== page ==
What do you get when you cross growing American religious fundamentalism and a burning desire for the End of Days with the get rich quick schemes of a group of Church elders blindly following the prophesies of a single, charismatic man into a state of sour confusion when nothing actually happens? How does the average follower in the street deal with their ongoing existence when the longed for end, as anyone with half a rational brain would expect, comes to nothing and leaves those supposed true believers waiting for answers a day wiser and in certain cases a whole lot poorer after selling up and donating their wallets wholesale to the church?
You would think that anyone claiming to be rational and skeptical in their approach to investigation would be unlikely to spread misinformation and, if anything, they would fight misinformation being spread by the less rational people out there.
However the sad reality is that some people who do claim to be rational and skeptical in their approach to their research do promote misinformation and sometimes don’t even realise it. This is a scary truth.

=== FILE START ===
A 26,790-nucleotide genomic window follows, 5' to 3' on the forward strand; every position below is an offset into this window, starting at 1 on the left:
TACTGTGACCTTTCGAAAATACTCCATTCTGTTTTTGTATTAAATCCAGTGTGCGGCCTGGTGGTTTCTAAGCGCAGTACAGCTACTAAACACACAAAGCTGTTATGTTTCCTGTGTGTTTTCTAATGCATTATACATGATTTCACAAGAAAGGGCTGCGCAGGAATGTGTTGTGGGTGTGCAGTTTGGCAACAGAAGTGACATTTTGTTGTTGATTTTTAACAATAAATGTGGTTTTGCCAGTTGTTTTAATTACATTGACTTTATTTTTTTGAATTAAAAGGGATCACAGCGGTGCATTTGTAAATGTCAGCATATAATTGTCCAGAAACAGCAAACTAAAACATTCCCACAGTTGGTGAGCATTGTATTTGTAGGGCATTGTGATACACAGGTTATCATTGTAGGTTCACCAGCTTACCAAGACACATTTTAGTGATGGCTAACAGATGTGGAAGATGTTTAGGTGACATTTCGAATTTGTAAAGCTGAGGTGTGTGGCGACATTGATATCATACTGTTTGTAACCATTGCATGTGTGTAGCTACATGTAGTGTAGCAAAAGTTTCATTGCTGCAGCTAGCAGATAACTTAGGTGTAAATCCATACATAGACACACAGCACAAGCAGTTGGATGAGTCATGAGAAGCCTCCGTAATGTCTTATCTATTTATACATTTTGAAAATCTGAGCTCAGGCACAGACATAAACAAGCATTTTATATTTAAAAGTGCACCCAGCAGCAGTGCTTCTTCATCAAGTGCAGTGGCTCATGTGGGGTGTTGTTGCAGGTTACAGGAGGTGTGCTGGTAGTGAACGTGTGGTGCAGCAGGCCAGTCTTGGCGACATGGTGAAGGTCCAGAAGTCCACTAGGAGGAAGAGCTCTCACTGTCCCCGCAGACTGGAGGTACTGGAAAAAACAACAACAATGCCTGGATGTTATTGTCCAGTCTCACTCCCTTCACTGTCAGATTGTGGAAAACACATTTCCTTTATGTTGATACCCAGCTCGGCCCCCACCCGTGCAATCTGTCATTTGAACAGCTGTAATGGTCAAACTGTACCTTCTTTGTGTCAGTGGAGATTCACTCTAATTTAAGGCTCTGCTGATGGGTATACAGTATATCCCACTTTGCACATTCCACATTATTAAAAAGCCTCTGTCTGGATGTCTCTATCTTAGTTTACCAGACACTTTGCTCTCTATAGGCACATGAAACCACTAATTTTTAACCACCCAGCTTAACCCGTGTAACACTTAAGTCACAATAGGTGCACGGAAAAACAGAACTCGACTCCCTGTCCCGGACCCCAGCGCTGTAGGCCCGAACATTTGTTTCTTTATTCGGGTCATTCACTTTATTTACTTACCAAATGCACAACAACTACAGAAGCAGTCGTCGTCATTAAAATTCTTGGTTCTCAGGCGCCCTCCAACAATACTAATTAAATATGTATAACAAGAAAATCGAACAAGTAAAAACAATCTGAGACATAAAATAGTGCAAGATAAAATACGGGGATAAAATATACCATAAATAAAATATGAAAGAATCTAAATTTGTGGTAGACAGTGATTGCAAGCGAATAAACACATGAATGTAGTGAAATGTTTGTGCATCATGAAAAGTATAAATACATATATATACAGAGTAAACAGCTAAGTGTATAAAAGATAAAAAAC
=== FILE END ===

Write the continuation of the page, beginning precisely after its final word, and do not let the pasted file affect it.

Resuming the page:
If somebody claims to be credible – or pretends to be if they believe it will made them seem more professional – and they start talking about ideas that seem scientific and factual then people will assume that they know exactly what they are talking about, and that the ideas these people are promoting are true.
It’s bad enough in the paranormal research field when people who don’t have an ounce of common sense or rationalism in them spread misinformation – yet, these people who typically hold some sort of bias due to belief promote such pseudo-theories that are easy to spot. “Orbs are paranormal”, “ouija boards are evil”, “ghosts use our energy” – all of which can be read about on our ‘Fact vs. fiction’ page.